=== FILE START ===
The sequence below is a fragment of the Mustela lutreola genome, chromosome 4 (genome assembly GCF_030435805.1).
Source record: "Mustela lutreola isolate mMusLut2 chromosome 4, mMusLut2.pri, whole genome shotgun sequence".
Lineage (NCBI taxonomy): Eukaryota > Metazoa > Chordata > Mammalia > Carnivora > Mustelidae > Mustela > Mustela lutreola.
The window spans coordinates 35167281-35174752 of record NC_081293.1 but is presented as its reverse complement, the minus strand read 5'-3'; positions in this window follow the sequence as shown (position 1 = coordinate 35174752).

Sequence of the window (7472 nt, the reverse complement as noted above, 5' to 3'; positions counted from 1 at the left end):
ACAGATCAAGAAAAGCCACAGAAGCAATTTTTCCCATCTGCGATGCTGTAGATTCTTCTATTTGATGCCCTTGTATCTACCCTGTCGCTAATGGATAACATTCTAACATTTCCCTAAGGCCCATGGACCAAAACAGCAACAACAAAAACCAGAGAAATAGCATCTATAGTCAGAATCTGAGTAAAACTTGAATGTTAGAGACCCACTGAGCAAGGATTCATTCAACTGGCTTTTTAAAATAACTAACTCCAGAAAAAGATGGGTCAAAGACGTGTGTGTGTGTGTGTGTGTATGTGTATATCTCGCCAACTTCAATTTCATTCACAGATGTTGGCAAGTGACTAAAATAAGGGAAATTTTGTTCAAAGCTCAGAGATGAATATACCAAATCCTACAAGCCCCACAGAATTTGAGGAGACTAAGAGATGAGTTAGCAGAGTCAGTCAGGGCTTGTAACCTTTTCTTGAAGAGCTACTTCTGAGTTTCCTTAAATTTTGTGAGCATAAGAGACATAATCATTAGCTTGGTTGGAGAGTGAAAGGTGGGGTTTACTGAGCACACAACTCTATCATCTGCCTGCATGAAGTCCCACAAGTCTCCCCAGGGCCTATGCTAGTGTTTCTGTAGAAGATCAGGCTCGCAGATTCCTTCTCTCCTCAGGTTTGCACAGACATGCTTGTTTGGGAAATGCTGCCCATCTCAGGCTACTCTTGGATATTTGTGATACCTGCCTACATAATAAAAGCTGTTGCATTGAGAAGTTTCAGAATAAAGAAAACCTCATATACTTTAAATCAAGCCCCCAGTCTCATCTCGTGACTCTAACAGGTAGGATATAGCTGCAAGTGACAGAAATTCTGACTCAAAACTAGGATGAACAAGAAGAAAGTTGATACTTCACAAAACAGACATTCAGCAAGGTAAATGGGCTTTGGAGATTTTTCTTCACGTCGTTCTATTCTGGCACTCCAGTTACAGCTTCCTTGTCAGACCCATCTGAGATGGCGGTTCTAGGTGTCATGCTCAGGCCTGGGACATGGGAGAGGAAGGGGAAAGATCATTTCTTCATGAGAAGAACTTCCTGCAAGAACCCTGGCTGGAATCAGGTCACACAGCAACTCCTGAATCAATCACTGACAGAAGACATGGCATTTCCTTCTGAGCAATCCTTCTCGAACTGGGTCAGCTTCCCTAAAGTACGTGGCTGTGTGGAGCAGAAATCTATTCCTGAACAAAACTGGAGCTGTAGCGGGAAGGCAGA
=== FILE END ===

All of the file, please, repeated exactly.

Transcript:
The sequence below is a fragment of the Mustela lutreola genome, chromosome 4 (genome assembly GCF_030435805.1).
Source record: "Mustela lutreola isolate mMusLut2 chromosome 4, mMusLut2.pri, whole genome shotgun sequence".
Lineage (NCBI taxonomy): Eukaryota > Metazoa > Chordata > Mammalia > Carnivora > Mustelidae > Mustela > Mustela lutreola.
The window spans coordinates 35167281-35174752 of record NC_081293.1 but is presented as its reverse complement, the minus strand read 5'-3'; positions in this window follow the sequence as shown (position 1 = coordinate 35174752).

Sequence of the window (7472 nt, the reverse complement as noted above, 5' to 3'; positions counted from 1 at the left end):
ACAGATCAAGAAAAGCCACAGAAGCAATTTTTCCCATCTGCGATGCTGTAGATTCTTCTATTTGATGCCCTTGTATCTACCCTGTCGCTAATGGATAACATTCTAACATTTCCCTAAGGCCCATGGACCAAAACAGCAACAACAAAAACCAGAGAAATAGCATCTATAGTCAGAATCTGAGTAAAACTTGAATGTTAGAGACCCACTGAGCAAGGATTCATTCAACTGGCTTTTTAAAATAACTAACTCCAGAAAAAGATGGGTCAAAGACGTGTGTGTGTGTGTGTGTGTATGTGTATATCTCGCCAACTTCAATTTCATTCACAGATGTTGGCAAGTGACTAAAATAAGGGAAATTTTGTTCAAAGCTCAGAGATGAATATACCAAATCCTACAAGCCCCACAGAATTTGAGGAGACTAAGAGATGAGTTAGCAGAGTCAGTCAGGGCTTGTAACCTTTTCTTGAAGAGCTACTTCTGAGTTTCCTTAAATTTTGTGAGCATAAGAGACATAATCATTAGCTTGGTTGGAGAGTGAAAGGTGGGGTTTACTGAGCACACAACTCTATCATCTGCCTGCATGAAGTCCCACAAGTCTCCCCAGGGCCTATGCTAGTGTTTCTGTAGAAGATCAGGCTCGCAGATTCCTTCTCTCCTCAGGTTTGCACAGACATGCTTGTTTGGGAAATGCTGCCCATCTCAGGCTACTCTTGGATATTTGTGATACCTGCCTACATAATAAAAGCTGTTGCATTGAGAAGTTTCAGAATAAAGAAAACCTCATATACTTTAAATCAAGCCCCCAGTCTCATCTCGTGACTCTAACAGGTAGGATATAGCTGCAAGTGACAGAAATTCTGACTCAAAACTAGGATGAACAAGAAGAAAGTTGATACTTCACAAAACAGACATTCAGCAAGGTAAATGGGCTTTGGAGATTTTTCTTCACGTCGTTCTATTCTGGCACTCCAGTTACAGCTTCCTTGTCAGACCCATCTGAGATGGCGGTTCTAGGTGTCATGCTCAGGCCTGGGACATGGGAGAGGAAGGGGAAAGATCATTTCTTCATGAGAAGAACTTCCTGCAAGAACCCTGGCTGGAATCAGGTCACACAGCAACTCCTGAATCAATCACTGACAGAAGACATGGCATTTCCTTCTGAGCAATCCTTCTCGAACTGGGTCAGCTTCCCTAAAGTACGTGGCTGTGTGGAGCAGAAATCTATTCCTGAACAAAACTGGAGCTGTAGCGGGAAGGCAGA